Picture those 5-gallon jugs that sit atop the typical office water cooler.
Now take 20 of them, each filled with potentially explosive fuel, and dump them all over the ground in an industrial area congested with tankers full of other explosive material.
Just then, you might begin to figure out why Albany County Executive Dan McCoy was more than a little miffed the other day that he had to find out on Twitter about a 100-gallon spill of crude oil at the Port of Albany.
McCoy was particularly angry that first responders — firefighters and emergency squads who would be tasked with fighting explosion-related fires and treating victims — were out of the loop when it came to the spill.
The county wasn't even informed so it could evaluate for itself whether the spill was actually as small as others were saying it was.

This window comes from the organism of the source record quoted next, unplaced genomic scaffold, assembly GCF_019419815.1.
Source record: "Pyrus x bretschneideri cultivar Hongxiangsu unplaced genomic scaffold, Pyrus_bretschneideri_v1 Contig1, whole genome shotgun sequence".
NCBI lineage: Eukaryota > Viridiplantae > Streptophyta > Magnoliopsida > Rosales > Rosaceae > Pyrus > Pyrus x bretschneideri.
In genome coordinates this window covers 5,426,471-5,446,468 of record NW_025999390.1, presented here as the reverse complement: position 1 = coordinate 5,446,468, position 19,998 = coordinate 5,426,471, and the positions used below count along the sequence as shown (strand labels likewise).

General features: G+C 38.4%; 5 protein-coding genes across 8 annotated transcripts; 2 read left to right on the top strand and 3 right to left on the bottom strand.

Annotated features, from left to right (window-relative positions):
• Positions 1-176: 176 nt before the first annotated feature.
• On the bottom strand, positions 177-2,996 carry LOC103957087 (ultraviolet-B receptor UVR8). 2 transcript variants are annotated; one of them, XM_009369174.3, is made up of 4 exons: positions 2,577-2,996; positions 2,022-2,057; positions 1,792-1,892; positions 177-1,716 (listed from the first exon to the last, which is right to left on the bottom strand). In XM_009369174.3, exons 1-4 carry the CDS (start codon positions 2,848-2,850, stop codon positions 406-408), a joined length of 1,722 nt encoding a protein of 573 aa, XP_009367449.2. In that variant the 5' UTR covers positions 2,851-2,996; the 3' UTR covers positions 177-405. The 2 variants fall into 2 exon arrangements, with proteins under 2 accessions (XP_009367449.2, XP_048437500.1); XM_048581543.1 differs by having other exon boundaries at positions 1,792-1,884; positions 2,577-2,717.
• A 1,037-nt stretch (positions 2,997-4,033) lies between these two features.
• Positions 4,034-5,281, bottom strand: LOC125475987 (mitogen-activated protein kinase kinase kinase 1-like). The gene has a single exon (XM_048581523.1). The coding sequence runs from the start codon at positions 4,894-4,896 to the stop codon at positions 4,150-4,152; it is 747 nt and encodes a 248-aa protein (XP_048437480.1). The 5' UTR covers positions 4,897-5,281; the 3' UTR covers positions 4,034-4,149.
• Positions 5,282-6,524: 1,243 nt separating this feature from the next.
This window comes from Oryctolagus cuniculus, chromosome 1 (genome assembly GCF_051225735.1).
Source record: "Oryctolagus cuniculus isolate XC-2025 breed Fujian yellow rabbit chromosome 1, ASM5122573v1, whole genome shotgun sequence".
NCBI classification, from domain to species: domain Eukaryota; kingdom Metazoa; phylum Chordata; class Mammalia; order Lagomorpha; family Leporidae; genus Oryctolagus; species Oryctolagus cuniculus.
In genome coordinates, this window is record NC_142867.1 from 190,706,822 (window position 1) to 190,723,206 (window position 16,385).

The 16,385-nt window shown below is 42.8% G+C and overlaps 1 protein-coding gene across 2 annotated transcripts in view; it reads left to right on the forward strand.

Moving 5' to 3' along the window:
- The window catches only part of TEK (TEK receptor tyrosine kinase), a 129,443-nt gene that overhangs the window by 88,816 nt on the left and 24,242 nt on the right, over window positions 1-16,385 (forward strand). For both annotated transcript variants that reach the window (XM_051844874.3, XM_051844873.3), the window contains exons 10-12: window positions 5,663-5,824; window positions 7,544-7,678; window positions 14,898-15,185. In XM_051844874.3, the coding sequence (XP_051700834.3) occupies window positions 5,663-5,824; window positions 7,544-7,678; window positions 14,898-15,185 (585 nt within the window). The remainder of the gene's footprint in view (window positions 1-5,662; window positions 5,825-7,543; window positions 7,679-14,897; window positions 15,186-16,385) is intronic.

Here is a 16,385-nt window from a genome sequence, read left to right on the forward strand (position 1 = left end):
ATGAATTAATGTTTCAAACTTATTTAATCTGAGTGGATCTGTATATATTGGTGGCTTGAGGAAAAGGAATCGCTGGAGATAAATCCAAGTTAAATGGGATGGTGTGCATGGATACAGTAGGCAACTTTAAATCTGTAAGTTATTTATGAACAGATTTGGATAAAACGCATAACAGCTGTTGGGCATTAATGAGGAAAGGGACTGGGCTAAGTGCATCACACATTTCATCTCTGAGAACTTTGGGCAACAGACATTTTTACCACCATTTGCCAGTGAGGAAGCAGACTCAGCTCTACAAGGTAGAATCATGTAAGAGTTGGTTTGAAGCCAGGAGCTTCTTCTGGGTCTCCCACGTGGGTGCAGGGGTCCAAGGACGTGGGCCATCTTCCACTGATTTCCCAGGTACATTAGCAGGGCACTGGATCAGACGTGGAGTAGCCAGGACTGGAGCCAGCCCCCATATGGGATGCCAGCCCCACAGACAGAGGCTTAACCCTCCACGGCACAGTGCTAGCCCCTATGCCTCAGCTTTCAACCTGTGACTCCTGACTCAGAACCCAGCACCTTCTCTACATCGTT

It's true, by standards of 25,000-gallon tanker cars, 100 gallons is a literal drop in the bucket.
But given the potential for disaster for a larger leak that could result in explosions or environmental damage — and given the recent history of fuel-oil spills from rail cars through the U.S. and Canada — it's hard to fault McCoy for squawking about the sky falling when it comes to these sorts of incidents.
The county executive rightfully demanded that the county be added to the phone tree for any incident, no matter how minor anyone thinks it might be.
It might have been a routine incident this time. But what about the next time?